US v. Conservation Chemical Co. of Illinois

Decision Date23 April 1987
Docket NumberCivil No. H 86-9.
PartiesUNITED STATES of America, Plaintiff, v. CONSERVATION CHEMICAL COMPANY OF ILLINOIS; and Norman B. Hjersted, Defendants.
CourtU.S. District Court — Northern District of Indiana

Andrew B. Baker, Asst. U.S. Atty., N.D. Indiana, William Sierks, USEPA, Washington, D.C., Jonathan McPhee, USEPA, Chicago, Ill., for plaintiff.

Louis M. Rundio, Jr., McDermott, Will & Emery, Chicago, Ill., Maureen Johns Grimmer, Eichhorn, Eichhorn & Link, Hammond, Ind., for defendants.

ORDER

MOODY, District Judge.

This matter is before the court on a Motion to Dismiss filed by defendants Conservation Chemical Company of Illinois ("CCCI") and Norman B. Hjersted on January 5, 1987. Plaintiff United States Environmental Protection Agency (the "EPA") filed in opposition on January 13, 1987 and the defendants filed a reply brief on January 26, 1987. The EPA also filed a supplemental memorandum in support of its position on February 11, 1987 to which the defendants responded on February 1, 1987.1

The EPA brought this action on January 6, 1986 against the defendants for alleged violations of the Resource Conservation and Recovery Act of 1976 ("RCRA" or the "Act"), codified as amended at 42 U.S.C. §§ 6901-6991. The defendants seek dismissal of certain claims on the grounds that: the claims for injunctive relief are moot; the EPA enforcement process should be stayed pending a state agency's procedure; the EPA has no authority to bring an action to enforce closure requirements; and, defendant Hjersted is not personally liable for any alleged violations.

I.
A. Statutory and Regulatory Guidelines2

In the closing days of the 94th Congress in late 1976, Congress passed the Resource and Recovery Act ("RCRA"), Pub.L. No. 94-580, 90 Stat. 2795 (1976) (codified as amended at 42 U.S.C. §§ 6901-6991). RCRA adopted a multifaceted approach to solid waste management. It mandates federal regulation of hazardous waste, strongly encourages solid waste planning by states, and funds resource recovery projects.

In particular, §§ 3001 through 3013 of RCRA, codified as amended at 42 U.S.C. § 6925(a), provide that "the Administrator shall promulgate regulations requiring each person owning or operating an existing (hazardous waste disposal) facility ... to have a permit issued pursuant to this section." Section 3004 of RCRA, codified as amended at 42 U.S.C. § 6924(a), requires that the Administrator "promulgate regulations establishing such performance standards, applicable to owners and operators of facilities for the treatment, storage, or disposal of hazardous wastes ... as may be necessary to protect human health and the environment."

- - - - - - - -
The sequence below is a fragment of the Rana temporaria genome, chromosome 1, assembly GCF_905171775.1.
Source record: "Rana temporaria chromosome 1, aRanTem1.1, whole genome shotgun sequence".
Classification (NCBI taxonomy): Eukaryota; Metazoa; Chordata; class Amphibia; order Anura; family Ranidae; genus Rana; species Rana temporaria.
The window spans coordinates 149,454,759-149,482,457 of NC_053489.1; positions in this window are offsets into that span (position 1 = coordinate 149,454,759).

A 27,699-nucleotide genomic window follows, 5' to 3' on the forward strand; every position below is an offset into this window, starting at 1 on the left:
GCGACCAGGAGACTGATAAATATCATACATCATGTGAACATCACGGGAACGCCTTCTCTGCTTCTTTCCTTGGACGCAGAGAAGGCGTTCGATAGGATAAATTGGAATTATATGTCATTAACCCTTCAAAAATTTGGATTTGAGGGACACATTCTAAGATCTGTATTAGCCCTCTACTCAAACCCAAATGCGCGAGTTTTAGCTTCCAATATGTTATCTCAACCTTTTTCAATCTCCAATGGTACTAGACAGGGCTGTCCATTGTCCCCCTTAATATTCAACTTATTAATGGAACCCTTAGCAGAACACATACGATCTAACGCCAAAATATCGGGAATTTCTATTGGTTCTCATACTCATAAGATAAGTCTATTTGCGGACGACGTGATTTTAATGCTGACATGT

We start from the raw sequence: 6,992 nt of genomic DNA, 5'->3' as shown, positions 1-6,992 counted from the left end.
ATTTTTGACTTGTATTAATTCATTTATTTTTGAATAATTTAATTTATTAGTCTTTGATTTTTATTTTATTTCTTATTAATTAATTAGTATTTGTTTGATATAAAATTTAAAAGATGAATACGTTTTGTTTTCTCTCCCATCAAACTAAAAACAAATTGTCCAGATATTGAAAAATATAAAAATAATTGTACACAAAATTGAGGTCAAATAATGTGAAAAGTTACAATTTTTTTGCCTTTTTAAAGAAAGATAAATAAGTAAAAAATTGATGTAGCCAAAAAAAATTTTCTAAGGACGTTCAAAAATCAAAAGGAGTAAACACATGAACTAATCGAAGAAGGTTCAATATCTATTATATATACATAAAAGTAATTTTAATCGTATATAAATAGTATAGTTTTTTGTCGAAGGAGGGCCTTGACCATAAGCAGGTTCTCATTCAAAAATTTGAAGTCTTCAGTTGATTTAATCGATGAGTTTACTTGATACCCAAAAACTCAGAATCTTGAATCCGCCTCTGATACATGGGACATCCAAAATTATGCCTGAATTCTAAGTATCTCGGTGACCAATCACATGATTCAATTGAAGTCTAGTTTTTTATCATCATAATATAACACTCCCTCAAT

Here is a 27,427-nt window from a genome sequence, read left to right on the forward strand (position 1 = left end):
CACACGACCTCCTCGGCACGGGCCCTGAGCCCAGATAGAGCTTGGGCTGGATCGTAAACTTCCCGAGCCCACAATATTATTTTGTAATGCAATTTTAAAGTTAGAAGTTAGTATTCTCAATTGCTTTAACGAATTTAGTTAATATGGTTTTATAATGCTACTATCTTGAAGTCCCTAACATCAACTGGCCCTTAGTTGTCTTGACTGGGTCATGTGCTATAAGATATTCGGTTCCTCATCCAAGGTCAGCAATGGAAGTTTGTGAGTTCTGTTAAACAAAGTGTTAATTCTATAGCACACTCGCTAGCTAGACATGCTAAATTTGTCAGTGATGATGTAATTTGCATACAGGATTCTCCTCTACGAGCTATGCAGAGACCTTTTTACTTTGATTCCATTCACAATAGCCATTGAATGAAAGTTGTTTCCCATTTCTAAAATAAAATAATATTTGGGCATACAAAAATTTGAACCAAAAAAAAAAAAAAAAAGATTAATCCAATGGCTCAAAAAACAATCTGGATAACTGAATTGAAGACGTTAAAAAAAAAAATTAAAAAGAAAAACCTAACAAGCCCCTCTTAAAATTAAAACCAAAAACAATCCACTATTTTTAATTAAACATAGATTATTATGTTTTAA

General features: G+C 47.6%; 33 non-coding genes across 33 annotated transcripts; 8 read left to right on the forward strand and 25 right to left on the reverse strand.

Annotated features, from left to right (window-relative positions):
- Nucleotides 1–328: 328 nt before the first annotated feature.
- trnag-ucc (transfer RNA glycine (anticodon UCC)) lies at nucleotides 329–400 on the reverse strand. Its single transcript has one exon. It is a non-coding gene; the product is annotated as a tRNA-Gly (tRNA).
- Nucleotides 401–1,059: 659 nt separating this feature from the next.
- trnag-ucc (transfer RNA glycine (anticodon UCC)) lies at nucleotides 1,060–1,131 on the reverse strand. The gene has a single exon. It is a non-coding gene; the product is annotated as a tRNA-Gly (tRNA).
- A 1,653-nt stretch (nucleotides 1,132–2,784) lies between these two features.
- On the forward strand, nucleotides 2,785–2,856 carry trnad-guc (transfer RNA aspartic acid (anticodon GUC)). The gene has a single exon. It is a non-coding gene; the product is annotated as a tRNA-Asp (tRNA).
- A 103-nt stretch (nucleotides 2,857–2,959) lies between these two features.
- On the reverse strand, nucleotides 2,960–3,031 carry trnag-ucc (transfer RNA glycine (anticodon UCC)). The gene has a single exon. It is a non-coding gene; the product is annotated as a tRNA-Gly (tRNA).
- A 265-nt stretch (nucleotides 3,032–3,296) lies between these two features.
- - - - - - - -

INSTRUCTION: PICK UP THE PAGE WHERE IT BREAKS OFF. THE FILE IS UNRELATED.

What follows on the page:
Recognizing that the EPA could not issue permits to all hazardous waste applicants before the effective date of RCRA, Congress provided that, under § 3005(e) of the Act, the Administrator promulgate regulations that allowed the owner or operator of a hazardous waste management facility that was in existence on November 19, 1980, to file a "Part A application," and to continue hazardous waste disposal pending the final administrative action on the facility's application. The Part A application calls for minimal information concerning the nature of the applicant's business, a description of the hazardous waste management processes it employs, a specification of the types of hazardous wastes processed, stored, or disposed of at the facility, as well as maps, drawings and photographs of the facility's past, present and future waste processing areas. Id. § 270.13. If the Administrator finds no reason to believe that the Part A application does not meet the disclosure requirements and once it has filed a Part A application and given proper notice of hazardous waste activities, an existing facility "shall have interim status and shall be treated as having been issued a permit." 42 U.S.C. § 6925(e); 40 C.F.R. § 270.70. The operation of a facility that has been granted interim status is limited to the types of wastes, as well as the processing, storage, and disposal procedures specified in the Part A application. Under 40 C.F.R. § 270.71, the facility must comply with the operating standards set forth at 40 C.F.R. Part 265. A facility's interim status terminates either upon final administrative disposition of a permit application, 40 C.F.R. § 270.73(a), or upon failure of the operator to furnish the full information required by the Part B application, as described below.3

Following the approval of a facility's Part A application and the grant of interim status, the facility must file a "Part B application" with the EPA. The Part B application calls for detailed information, including chemical and physical analyses of the hazardous waste treated at the facility, a description of procedures for preventing contamination of water supplies, a determination of the applicable seismic standard for the facility, a determination whether the facility is located within a flood plain, and data relating to groundwater monitoring. Id. § 270.14. The applicant must also furnish information concerning its use of hazardous waste containers, storage or disposal tanks, surface impoundments, waste piles, incinerators, land treatment facilities, and landfills. Id. §§ 270.15-270.21. Upon successful completion of both the Part A and Part B application, an owner is issued a hazardous waste permit, and is required to comply with the standards set forth in id. §§ 264.1-264.351 ("Part 264").